Clearly we still face major problems, but those problems will be faced by those who have enough wealth to do so. It takes wealth to employ environmental engineers like yourself.

      Jake Bogle did more to help more people build wealth than any other person I can think of. In the process, he created legions of people with the time, energy and money to take on these challenges we face.

      As for corporate governance, you’ll find my take in the third part of this post:

      You might also want to read the book I recommended in the post.

      Glad you like the blog!

      • Graeme says

        Awesome, thanks for the reply. I’ll certainly check out the material you referenced. I’m always interested in gaining a better understanding of the financial/environmental side of things from people who have thought more about it than I!



  33. Crew Dog says

    When we were in the beginning of our personal finance journey, we thought we were supposed to use the “100 minus age” formula for asset allocation, which worked ok in our twenties, but we weren’t comfortable shifting so much into lower performing assets in our thirties and forties. Then Doug Nordman [] suggested that a military pension could fulfill the same role as a bond allocation. Once that light bulb illuminated, we switched to 100% equities except for our TSP (military 401k), which is in two lifecycle funds – we keep making it more aggressive as we become more comfortable doing so, by leapfrogging the maturity. IOW, the TSP was originally 100% invested in a lifecycle fund with a target year of when we would turn 65. As we became more comfortable that we probably would not need the money then, and less comfortable with the fund’s allocation becoming more conservative and yielding lower returns, we shifted 50% of the assets to a lifecycle fund that matured 5 years later. Then, when the original fund became too conservative, we shifted the other half of our assets in the TSP to mature when we would be 75. So, like a laddered CD, we keep shifting 50% of these assets to mature 5 years later. In this way, we keep some asset allocation, but we prevent the allocation from becoming too conservative. It is possible that we may just switch to the S&P equivalent fund in the future, but we’re comfortable with this for now.

    Just to emphasize: Our portfolio was more conservative *before* we actually started drawing the military pension. It was only *after* that revenue stream was secured that we became comfortable with a very aggressive asset allocation. I suppose it was also a result of realizing that our pension was sufficient income to meet our needs and therefore we should invest our other assets for the long-term, as Jim suggests.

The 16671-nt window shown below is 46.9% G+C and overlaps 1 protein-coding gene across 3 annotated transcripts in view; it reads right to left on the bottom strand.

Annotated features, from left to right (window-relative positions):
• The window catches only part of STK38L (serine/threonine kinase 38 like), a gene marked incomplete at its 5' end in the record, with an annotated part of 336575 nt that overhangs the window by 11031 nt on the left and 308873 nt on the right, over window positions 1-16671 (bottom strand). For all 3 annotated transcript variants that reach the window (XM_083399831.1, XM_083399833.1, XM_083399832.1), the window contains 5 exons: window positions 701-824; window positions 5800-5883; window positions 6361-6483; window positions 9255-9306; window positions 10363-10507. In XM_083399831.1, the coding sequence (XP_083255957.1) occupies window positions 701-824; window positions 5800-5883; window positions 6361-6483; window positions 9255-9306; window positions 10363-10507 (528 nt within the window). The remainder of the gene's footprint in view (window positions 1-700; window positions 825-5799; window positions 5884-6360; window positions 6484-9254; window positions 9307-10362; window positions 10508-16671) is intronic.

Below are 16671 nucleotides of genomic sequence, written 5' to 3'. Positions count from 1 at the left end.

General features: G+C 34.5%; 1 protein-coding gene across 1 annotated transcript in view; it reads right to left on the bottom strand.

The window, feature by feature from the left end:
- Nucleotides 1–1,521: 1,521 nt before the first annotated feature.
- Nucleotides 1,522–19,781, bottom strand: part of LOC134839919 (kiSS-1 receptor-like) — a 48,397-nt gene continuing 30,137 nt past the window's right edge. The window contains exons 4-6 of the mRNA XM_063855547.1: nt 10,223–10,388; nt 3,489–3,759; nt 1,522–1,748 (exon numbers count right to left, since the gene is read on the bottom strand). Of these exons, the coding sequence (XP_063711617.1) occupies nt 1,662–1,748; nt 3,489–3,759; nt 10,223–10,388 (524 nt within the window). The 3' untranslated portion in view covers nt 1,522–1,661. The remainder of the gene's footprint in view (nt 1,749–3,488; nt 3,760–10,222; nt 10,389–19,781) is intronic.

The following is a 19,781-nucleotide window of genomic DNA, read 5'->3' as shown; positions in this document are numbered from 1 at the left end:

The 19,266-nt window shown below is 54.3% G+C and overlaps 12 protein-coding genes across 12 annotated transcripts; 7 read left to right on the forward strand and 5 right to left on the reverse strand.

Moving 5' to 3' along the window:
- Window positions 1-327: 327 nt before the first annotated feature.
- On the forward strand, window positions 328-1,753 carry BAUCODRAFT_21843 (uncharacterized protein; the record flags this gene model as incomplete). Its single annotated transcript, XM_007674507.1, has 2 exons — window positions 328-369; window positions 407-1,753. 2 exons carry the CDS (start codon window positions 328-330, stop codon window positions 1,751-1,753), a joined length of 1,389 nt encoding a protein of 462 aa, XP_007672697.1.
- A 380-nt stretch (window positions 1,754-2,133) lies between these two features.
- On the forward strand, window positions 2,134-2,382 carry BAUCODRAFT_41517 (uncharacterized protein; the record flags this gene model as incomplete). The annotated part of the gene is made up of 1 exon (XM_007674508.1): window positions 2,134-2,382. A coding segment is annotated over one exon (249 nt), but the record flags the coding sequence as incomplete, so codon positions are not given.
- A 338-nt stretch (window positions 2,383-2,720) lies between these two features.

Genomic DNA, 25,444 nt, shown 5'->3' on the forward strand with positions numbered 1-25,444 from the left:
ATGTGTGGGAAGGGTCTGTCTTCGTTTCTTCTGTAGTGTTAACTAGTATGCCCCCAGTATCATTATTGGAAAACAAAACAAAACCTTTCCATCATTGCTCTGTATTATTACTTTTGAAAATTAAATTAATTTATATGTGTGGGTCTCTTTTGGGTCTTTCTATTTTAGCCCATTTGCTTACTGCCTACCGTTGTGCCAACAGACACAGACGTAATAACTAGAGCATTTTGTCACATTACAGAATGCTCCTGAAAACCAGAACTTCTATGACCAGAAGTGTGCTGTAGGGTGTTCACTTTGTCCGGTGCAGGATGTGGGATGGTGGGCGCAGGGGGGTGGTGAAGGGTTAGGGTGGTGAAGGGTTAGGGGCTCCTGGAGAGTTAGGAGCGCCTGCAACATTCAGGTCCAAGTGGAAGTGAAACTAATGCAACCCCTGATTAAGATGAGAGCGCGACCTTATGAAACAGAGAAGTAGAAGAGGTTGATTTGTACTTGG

34. CORD says


    Thanks for the wealth of information. I purchased and listened to your entire book yesterday through Audible. I sincerely enjoyed it and thought you did an amazing job explaining the concepts. I am 26 years old and began investing 3 years ago. I was fortunate enough to have read Jack Bogle’s Little Book of Common Sense Investing as well as Tony Robbins’ Unshakeable right around when I began. I feel very fortunate to have enjoyed the benefits of low cost indexing from the very beginning of my investing career. Your book and this blog have served as an excellent reminder and reinforcement to me. Just wanted to say thank you.

  35. Jaime says


    Greetings from Ecuador, hope you visit again soon, know that you would have a welcoming host should you decide to do so.

    The only regret I have towards investing is that I did not start sooner; then, I would have been able to attend the 2017 Chautauqua here at home!

    I thoroughly enjoyed your book, so naturally I became a huge fan of your blog. This comment is directed mainly to thank you for your advice and the likely patience and passion you devoted towards writing the book, and this blog.

    About the article: You just keep making sense, man. One of the most brilliant things I have read: “The money you inherit is not your money; you are its custodian.” I think you just redefined the concept of inheriting.

    In terms of investing: I am not a U.S. citizen, so I am limited to purchasing ETFs only, which, as I read in one of your posts, are interchangeable with Index Funds as long you hold them for the long term, like I would with a regular Index Fund. You can correct me if I am wrong (which is likely.)

    Just two questions:
    1. Since I most likely cannot purchase U.S. bonds, what would you recommend instead, should I decide to purchase something similar?

    2. Are there any Chautauquas programmed for South America soon?

    Again, thank you for all the advice.



    P.S.: Sorry for the grammar, my English is getting a bit rusty.